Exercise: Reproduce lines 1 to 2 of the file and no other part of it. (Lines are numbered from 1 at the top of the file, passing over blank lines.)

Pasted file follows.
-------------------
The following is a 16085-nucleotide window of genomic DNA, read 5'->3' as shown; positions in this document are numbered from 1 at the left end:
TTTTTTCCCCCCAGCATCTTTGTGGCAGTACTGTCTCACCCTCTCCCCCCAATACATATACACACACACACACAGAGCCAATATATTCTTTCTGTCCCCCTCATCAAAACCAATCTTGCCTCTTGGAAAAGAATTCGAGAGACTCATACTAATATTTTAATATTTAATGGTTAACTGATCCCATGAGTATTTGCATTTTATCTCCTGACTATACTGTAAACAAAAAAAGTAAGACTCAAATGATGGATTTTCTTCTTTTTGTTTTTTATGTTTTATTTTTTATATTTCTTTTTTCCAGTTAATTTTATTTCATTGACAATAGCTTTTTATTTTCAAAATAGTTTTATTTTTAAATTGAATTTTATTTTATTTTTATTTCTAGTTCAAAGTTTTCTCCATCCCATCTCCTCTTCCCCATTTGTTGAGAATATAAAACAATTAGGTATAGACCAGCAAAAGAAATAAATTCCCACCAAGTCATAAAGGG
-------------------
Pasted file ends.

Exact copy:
The following is a 16085-nucleotide window of genomic DNA, read 5'->3' as shown; positions in this document are numbered from 1 at the left end:
TTTTTTCCCCCCAGCATCTTTGTGGCAGTACTGTCTCACCCTCTCCCCCCAATACATATACACACACACACACAGAGCCAATATATTCTTTCTGTCCCCCTCATCAAAACCAATCTTGCCTCTTGGAAAAGAATTCGAGAGACTCATACTAATATTTTAATATTTAATGGTTAACTGATCCCATGAGTATTTGCATTTTATCTCCTGACTATACTGTAAACAAAAAAAGTAAGACTCAAATGATGGATTTTCTTCTTTTTGTTTTTTATGTTTTATTTTTTATATTTCTTTTTTCCAGTTAATTTTATTTCATTGACAATAGCTTTTTATTTTCAAAATAGTTTTATTTTTAAATTGAATTTTATTTTATTTTTATTTCTAGTTCAAAGTTTTCTCCATCCCATCTCCTCTTCCCCATTTGTTGAGAATATAAAACAATTAGGTATAGACCAGCAAAAGAAATAAATTCCCACCAAGTCATAAAGGG